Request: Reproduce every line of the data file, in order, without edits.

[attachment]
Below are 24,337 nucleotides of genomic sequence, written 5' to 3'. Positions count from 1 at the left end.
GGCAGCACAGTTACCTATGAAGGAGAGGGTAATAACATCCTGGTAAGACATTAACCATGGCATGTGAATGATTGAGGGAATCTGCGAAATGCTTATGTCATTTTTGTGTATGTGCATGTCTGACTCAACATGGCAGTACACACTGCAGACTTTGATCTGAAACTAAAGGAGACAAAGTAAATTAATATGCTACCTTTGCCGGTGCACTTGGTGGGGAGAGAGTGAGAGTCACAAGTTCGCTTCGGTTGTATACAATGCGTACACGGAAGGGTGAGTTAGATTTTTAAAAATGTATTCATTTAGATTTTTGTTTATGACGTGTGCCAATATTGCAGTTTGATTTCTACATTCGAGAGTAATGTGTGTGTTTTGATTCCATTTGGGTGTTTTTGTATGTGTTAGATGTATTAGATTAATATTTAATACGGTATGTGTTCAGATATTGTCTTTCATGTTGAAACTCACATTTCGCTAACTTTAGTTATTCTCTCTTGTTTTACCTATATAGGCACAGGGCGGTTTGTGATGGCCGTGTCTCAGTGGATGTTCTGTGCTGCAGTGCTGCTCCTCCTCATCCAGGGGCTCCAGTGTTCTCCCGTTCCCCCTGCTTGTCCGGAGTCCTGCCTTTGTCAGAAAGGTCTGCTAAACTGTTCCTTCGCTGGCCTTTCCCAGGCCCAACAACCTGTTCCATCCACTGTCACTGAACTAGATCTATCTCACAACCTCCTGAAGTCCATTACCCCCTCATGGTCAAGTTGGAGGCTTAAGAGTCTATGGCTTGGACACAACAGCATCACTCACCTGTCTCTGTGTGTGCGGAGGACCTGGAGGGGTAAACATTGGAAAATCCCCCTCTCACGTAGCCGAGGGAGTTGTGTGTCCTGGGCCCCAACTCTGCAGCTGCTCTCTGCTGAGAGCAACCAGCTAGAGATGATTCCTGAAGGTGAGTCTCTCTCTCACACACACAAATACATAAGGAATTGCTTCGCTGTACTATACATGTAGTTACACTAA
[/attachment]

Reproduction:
Below are 24,337 nucleotides of genomic sequence, written 5' to 3'. Positions count from 1 at the left end.
GGCAGCACAGTTACCTATGAAGGAGAGGGTAATAACATCCTGGTAAGACATTAACCATGGCATGTGAATGATTGAGGGAATCTGCGAAATGCTTATGTCATTTTTGTGTATGTGCATGTCTGACTCAACATGGCAGTACACACTGCAGACTTTGATCTGAAACTAAAGGAGACAAAGTAAATTAATATGCTACCTTTGCCGGTGCACTTGGTGGGGAGAGAGTGAGAGTCACAAGTTCGCTTCGGTTGTATACAATGCGTACACGGAAGGGTGAGTTAGATTTTTAAAAATGTATTCATTTAGATTTTTGTTTATGACGTGTGCCAATATTGCAGTTTGATTTCTACATTCGAGAGTAATGTGTGTGTTTTGATTCCATTTGGGTGTTTTTGTATGTGTTAGATGTATTAGATTAATATTTAATACGGTATGTGTTCAGATATTGTCTTTCATGTTGAAACTCACATTTCGCTAACTTTAGTTATTCTCTCTTGTTTTACCTATATAGGCACAGGGCGGTTTGTGATGGCCGTGTCTCAGTGGATGTTCTGTGCTGCAGTGCTGCTCCTCCTCATCCAGGGGCTCCAGTGTTCTCCCGTTCCCCCTGCTTGTCCGGAGTCCTGCCTTTGTCAGAAAGGTCTGCTAAACTGTTCCTTCGCTGGCCTTTCCCAGGCCCAACAACCTGTTCCATCCACTGTCACTGAACTAGATCTATCTCACAACCTCCTGAAGTCCATTACCCCCTCATGGTCAAGTTGGAGGCTTAAGAGTCTATGGCTTGGACACAACAGCATCACTCACCTGTCTCTGTGTGTGCGGAGGACCTGGAGGGGTAAACATTGGAAAATCCCCCTCTCACGTAGCCGAGGGAGTTGTGTGTCCTGGGCCCCAACTCTGCAGCTGCTCTCTGCTGAGAGCAACCAGCTAGAGATGATTCCTGAAGGTGAGTCTCTCTCTCACACACACAAATACATAAGGAATTGCTTCGCTGTACTATACATGTAGTTACACTAA